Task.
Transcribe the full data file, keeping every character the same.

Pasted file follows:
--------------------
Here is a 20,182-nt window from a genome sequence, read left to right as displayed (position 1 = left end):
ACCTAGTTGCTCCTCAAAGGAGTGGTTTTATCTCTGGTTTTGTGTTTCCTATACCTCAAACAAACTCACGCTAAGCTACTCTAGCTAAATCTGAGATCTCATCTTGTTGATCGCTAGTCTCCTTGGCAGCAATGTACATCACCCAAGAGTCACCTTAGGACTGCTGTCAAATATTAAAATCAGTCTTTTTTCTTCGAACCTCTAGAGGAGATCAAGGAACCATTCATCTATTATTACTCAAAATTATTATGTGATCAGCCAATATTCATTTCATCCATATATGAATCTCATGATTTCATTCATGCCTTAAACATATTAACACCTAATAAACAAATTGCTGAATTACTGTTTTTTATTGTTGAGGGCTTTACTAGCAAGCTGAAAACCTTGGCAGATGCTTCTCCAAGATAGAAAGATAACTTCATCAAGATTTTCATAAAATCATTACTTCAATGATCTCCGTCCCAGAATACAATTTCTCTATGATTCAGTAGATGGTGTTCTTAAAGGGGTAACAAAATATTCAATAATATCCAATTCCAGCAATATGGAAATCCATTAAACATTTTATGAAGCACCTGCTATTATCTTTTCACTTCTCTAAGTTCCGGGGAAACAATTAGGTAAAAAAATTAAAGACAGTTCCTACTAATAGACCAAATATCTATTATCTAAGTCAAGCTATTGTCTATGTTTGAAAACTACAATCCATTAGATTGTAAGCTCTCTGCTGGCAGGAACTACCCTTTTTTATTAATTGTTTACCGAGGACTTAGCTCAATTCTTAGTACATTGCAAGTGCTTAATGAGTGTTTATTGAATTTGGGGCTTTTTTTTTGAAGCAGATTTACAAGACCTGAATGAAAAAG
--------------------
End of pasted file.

Here is a 20,182-nt window from a genome sequence, read left to right as displayed (position 1 = left end):
ACCTAGTTGCTCCTCAAAGGAGTGGTTTTATCTCTGGTTTTGTGTTTCCTATACCTCAAACAAACTCACGCTAAGCTACTCTAGCTAAATCTGAGATCTCATCTTGTTGATCGCTAGTCTCCTTGGCAGCAATGTACATCACCCAAGAGTCACCTTAGGACTGCTGTCAAATATTAAAATCAGTCTTTTTTCTTCGAACCTCTAGAGGAGATCAAGGAACCATTCATCTATTATTACTCAAAATTATTATGTGATCAGCCAATATTCATTTCATCCATATATGAATCTCATGATTTCATTCATGCCTTAAACATATTAACACCTAATAAACAAATTGCTGAATTACTGTTTTTTATTGTTGAGGGCTTTACTAGCAAGCTGAAAACCTTGGCAGATGCTTCTCCAAGATAGAAAGATAACTTCATCAAGATTTTCATAAAATCATTACTTCAATGATCTCCGTCCCAGAATACAATTTCTCTATGATTCAGTAGATGGTGTTCTTAAAGGGGTAACAAAATATTCAATAATATCCAATTCCAGCAATATGGAAATCCATTAAACATTTTATGAAGCACCTGCTATTATCTTTTCACTTCTCTAAGTTCCGGGGAAACAATTAGGTAAAAAAATTAAAGACAGTTCCTACTAATAGACCAAATATCTATTATCTAAGTCAAGCTATTGTCTATGTTTGAAAACTACAATCCATTAGATTGTAAGCTCTCTGCTGGCAGGAACTACCCTTTTTTATTAATTGTTTACCGAGGACTTAGCTCAATTCTTAGTACATTGCAAGTGCTTAATGAGTGTTTATTGAATTTGGGGCTTTTTTTTTGAAGCAGATTTACAAGACCTGAATGAAAAAG